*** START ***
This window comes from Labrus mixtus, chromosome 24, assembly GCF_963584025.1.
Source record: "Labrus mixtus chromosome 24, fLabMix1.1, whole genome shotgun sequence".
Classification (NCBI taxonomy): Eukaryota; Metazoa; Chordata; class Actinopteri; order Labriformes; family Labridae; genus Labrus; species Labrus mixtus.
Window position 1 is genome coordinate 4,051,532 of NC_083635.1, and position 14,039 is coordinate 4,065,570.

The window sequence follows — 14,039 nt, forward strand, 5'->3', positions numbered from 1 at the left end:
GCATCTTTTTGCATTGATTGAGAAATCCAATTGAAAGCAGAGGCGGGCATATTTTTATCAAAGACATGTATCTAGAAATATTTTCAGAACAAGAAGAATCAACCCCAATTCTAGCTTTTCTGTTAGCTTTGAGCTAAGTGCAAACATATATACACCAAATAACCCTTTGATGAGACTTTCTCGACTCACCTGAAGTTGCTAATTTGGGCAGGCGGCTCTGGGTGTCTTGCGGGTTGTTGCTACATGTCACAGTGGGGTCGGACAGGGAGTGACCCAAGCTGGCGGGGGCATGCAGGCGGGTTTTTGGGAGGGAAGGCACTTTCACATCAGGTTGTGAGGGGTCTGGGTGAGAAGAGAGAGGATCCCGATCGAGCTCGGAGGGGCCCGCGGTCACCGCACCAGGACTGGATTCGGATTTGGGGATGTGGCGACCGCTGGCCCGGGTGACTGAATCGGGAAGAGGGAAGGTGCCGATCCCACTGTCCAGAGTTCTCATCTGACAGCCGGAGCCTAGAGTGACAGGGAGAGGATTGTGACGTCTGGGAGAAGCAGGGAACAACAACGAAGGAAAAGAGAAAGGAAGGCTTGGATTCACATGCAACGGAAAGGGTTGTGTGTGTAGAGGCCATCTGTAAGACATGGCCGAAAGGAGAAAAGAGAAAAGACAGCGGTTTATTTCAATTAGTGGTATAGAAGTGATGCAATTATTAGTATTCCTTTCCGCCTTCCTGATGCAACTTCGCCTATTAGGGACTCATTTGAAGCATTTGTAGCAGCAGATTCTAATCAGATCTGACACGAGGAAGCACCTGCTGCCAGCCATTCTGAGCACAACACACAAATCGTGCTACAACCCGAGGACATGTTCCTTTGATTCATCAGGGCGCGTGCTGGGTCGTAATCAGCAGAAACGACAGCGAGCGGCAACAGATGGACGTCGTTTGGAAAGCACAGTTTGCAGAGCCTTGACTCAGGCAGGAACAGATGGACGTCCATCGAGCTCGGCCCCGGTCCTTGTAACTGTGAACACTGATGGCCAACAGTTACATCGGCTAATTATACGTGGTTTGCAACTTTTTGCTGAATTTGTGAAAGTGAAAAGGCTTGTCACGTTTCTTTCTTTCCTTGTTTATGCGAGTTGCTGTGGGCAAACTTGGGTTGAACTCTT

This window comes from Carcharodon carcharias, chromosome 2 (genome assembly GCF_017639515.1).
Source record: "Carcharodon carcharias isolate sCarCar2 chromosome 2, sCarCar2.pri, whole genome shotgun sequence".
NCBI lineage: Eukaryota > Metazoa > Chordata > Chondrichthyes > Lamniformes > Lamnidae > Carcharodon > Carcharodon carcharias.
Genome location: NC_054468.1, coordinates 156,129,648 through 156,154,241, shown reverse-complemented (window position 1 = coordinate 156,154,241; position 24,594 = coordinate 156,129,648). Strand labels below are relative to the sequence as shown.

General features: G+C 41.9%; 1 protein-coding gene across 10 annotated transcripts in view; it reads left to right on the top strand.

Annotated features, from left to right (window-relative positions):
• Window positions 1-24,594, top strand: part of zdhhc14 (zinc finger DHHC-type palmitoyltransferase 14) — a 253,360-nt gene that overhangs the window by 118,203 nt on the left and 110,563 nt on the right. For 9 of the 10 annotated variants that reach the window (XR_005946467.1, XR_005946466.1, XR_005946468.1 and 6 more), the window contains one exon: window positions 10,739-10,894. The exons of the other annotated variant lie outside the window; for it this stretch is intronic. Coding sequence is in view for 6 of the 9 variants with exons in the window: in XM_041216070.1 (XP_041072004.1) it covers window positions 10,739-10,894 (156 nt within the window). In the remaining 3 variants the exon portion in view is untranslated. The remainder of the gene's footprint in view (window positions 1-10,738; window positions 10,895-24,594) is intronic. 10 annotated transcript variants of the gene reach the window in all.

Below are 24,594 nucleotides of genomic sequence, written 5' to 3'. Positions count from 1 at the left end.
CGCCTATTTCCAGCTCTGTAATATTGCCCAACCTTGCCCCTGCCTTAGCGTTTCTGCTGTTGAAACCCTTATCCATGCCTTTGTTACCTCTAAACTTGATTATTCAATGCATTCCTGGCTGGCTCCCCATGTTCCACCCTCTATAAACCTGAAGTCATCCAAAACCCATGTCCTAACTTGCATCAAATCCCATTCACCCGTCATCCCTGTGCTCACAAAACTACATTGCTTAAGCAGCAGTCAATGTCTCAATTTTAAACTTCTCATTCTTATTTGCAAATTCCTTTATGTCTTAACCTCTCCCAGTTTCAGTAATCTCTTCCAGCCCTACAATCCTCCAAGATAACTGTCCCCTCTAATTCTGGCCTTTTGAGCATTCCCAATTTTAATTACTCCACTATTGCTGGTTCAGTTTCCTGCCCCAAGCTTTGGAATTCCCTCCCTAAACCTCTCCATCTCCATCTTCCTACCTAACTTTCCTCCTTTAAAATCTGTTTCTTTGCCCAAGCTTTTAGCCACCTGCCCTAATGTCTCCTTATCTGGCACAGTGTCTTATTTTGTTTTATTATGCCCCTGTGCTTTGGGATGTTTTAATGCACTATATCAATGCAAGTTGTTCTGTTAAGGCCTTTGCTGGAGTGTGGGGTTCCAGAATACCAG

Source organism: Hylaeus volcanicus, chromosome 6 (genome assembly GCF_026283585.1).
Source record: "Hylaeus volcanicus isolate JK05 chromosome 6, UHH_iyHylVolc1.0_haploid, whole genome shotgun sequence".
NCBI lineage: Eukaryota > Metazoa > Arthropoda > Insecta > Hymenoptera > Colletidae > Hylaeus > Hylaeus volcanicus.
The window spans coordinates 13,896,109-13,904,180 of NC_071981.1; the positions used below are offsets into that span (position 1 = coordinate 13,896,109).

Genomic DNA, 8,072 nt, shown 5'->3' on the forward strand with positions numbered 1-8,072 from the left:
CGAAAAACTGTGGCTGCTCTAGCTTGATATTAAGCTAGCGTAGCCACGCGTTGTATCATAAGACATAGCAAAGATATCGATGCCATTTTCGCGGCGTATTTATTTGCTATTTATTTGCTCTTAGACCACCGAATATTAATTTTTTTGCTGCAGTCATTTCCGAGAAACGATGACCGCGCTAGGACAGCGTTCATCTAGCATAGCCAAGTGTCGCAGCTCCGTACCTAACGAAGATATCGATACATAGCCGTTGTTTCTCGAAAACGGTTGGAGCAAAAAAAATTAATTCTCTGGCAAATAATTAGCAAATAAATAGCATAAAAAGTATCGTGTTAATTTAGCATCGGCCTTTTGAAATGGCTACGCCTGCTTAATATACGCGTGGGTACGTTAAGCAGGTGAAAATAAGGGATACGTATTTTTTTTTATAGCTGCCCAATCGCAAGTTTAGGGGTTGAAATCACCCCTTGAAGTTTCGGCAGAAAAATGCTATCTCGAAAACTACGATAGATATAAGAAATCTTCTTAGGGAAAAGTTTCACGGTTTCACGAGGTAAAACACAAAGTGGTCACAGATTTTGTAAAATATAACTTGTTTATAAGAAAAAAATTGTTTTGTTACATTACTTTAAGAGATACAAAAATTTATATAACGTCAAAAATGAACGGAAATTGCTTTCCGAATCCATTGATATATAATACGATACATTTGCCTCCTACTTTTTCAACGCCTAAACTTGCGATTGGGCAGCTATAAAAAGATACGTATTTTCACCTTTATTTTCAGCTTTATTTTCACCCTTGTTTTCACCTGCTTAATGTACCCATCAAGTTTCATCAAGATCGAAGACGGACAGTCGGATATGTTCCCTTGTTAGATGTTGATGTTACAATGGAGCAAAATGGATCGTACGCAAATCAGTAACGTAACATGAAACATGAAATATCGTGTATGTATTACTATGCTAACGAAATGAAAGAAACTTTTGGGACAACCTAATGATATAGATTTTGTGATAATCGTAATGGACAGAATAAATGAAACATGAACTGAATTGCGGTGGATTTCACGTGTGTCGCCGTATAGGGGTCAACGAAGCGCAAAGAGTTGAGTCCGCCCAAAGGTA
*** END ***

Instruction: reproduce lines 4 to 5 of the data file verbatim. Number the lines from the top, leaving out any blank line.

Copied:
Window position 1 is genome coordinate 4,051,532 of NC_083635.1, and position 14,039 is coordinate 4,065,570.

The window sequence follows — 14,039 nt, forward strand, 5'->3', positions numbered from 1 at the left end: